Little things sometimes reveal the big picture. Consider this nugget from Integrity Commissioner J. David Wake’s report into the Ford government’s attempted hiring of Toronto Police Superintendent Ron Taverner as commissioner of the Ontario Provincial Police.
On the morning of Aug. 17, 2018, then-secretary to the cabinet Steve Orsini – the province’s senior public servant – sent an e-mail to the deputy minister of finance. The subject line: “Urgent: Ron Taverner.”
The Finance Ministry was responsible for the new Ontario Cannabis Store, or OCS, and Mr. Orsini was writing to ask that the OCS create an executive job for Supt. Taverner. The suggested job title was “President of Community Affairs”; the suggested salary was $270,000, plus 10-per-cent bonus pay. Mr. Orsini also told Finance to make the offer to Supt. Taverner immediately – by noon that very day.
Why the extreme urgency to hire a septuagenarian cop who just happened to be an old friend from the old neighbourhood of Ontario Premier Doug Ford? Why not go through a normal search process?
According to Mr. Orsini, he earlier on the morning of Aug. 17 received a phone call from Dean French, the Premier’s chief of staff. Mr. French, Mr. Orsini says, asked him to get the OCS to hire Supt. Taverner. And the $270,000 salary? The figure was on a “handwritten yellow note,” which the Premier’s office helpfully walked over to Mr. Orsini’s assistant.
No, this is not how democratic, accountable, rule-of-law Canadian government is supposed to work.
Supt. Taverner ended up declining the OCS job offer. But just after he did so, the chief of the OPP suddenly retired. The bureaucracy swung into action to begin a search for a new head of the force.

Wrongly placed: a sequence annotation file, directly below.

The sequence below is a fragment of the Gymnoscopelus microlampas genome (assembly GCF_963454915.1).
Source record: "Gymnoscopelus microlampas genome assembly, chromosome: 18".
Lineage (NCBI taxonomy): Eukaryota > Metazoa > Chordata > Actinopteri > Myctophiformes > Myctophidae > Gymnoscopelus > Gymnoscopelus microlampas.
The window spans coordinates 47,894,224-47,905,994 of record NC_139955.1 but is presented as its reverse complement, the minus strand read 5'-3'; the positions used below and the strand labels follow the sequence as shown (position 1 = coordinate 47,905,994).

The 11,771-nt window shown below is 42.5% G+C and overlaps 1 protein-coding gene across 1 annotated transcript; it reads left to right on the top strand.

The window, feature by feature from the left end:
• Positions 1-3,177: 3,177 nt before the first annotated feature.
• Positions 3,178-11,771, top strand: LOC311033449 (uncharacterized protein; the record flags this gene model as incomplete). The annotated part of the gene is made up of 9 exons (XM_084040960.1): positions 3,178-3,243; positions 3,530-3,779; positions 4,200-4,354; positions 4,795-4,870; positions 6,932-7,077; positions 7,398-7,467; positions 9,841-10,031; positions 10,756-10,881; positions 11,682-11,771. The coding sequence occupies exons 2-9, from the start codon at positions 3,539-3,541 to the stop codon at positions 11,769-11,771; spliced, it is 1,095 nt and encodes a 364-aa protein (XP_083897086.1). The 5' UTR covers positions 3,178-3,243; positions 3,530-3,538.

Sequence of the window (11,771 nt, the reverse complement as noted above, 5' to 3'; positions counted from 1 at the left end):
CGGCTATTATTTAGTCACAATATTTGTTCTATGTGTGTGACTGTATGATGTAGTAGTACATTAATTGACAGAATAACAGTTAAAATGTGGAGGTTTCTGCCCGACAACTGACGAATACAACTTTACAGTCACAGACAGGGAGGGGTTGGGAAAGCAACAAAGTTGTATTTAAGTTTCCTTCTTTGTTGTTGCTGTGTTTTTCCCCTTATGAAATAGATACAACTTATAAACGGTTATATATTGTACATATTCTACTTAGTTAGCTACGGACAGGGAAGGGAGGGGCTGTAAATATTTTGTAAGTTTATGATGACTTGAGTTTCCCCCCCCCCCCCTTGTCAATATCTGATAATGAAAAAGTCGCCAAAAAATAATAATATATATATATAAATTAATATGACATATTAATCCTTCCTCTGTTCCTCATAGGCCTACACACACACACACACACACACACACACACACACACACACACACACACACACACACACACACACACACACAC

The Ford government meddled in that hiring process, too, including changing the job requirements to produce the desired result: the appointment of Supt. Taverner as the province’s top officer. (Earlier this month, after months of controversy, Supt. Taverner decided to step aside.)
The Integrity Commissioner’s report, released Wednesday, concludes that, in all of this, Mr. Ford did not break the law known as the Members’ Integrity Act. Mr. Wake reaches this finding despite overwhelming evidence that the Premier’s people had their fingers deep into the cake, and got icing all over their bibs.
Nevertheless, Mr. Wake’s conclusion has a certain logic to it. Mr. Ford has spent months denying any hand in the search process; denying that the choice of his crony was anything other than a coincidence; denying that rewriting the job qualifications to make Supt. Taverner eligible to apply was done at his behest; denying he’d been involved.
But at one point in this stream of implausible denials, the Premier did say something revealing. In January, he strayed from his talking points and said that, truth be told, he could name anyone as head cop. “If I wanted to,” he said, pointing to a journalist, “I could appoint you OPP commissioner.”
The notion is pernicious. It is also true.
The Roman emperor Caligula once planned to make his favorite horse a consul. There was no question he had the power. It was his prerogative.
It’s not exactly a “For the People” argument – I’m the Premier and I’m entitled to my entitlements, including picking the OPP chief. But it’s not untrue. Strictly speaking, the law does not prevent Ontario’s premier from naming anyone he or she wants to run the OPP: a reporter, a horse, an underqualified 72-year-old crony from the block.
At the same time, however, Canadian government is based on traditions, customs and unwritten rules that everyone knows, even if they’re not on paper. There’s a reason the Ford government spent the past few months arguing that the process that chose Supt. Taverner was real, impartial and arms-length.
Legally speaking, the Premier had the power to name his underqualified friend as head of the police force that might one day be called on to investigate his government. But, according to tradition, custom and plain common sense, the Ford government could not do any such thing.
What should happen now? The Integrity Commissioner suggests that an independent and transparent process be put in place before choosing the next head of the OPP. The unwritten rules having broken down, written ones are needed. This fiasco can’t be repeated.